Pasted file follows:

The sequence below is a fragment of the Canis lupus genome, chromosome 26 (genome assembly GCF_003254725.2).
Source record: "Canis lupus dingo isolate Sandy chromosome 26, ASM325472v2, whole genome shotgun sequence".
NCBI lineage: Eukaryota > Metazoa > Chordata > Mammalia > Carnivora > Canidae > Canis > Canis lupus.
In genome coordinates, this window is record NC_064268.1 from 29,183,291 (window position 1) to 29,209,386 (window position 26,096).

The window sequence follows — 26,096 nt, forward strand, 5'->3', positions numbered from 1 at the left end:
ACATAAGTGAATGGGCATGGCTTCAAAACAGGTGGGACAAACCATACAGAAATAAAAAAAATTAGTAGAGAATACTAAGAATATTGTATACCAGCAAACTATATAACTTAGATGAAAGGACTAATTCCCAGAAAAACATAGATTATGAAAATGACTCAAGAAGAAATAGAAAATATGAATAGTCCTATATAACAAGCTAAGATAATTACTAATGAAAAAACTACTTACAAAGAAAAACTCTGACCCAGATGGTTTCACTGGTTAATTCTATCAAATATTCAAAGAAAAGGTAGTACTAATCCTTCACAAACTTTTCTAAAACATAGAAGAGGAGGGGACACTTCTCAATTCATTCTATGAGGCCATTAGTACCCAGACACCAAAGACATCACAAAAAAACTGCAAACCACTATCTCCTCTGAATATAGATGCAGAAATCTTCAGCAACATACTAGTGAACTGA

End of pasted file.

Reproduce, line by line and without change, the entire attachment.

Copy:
The sequence below is a fragment of the Canis lupus genome, chromosome 26 (genome assembly GCF_003254725.2).
Source record: "Canis lupus dingo isolate Sandy chromosome 26, ASM325472v2, whole genome shotgun sequence".
NCBI lineage: Eukaryota > Metazoa > Chordata > Mammalia > Carnivora > Canidae > Canis > Canis lupus.
In genome coordinates, this window is record NC_064268.1 from 29,183,291 (window position 1) to 29,209,386 (window position 26,096).

The window sequence follows — 26,096 nt, forward strand, 5'->3', positions numbered from 1 at the left end:
ACATAAGTGAATGGGCATGGCTTCAAAACAGGTGGGACAAACCATACAGAAATAAAAAAAATTAGTAGAGAATACTAAGAATATTGTATACCAGCAAACTATATAACTTAGATGAAAGGACTAATTCCCAGAAAAACATAGATTATGAAAATGACTCAAGAAGAAATAGAAAATATGAATAGTCCTATATAACAAGCTAAGATAATTACTAATGAAAAAACTACTTACAAAGAAAAACTCTGACCCAGATGGTTTCACTGGTTAATTCTATCAAATATTCAAAGAAAAGGTAGTACTAATCCTTCACAAACTTTTCTAAAACATAGAAGAGGAGGGGACACTTCTCAATTCATTCTATGAGGCCATTAGTACCCAGACACCAAAGACATCACAAAAAAACTGCAAACCACTATCTCCTCTGAATATAGATGCAGAAATCTTCAGCAACATACTAGTGAACTGA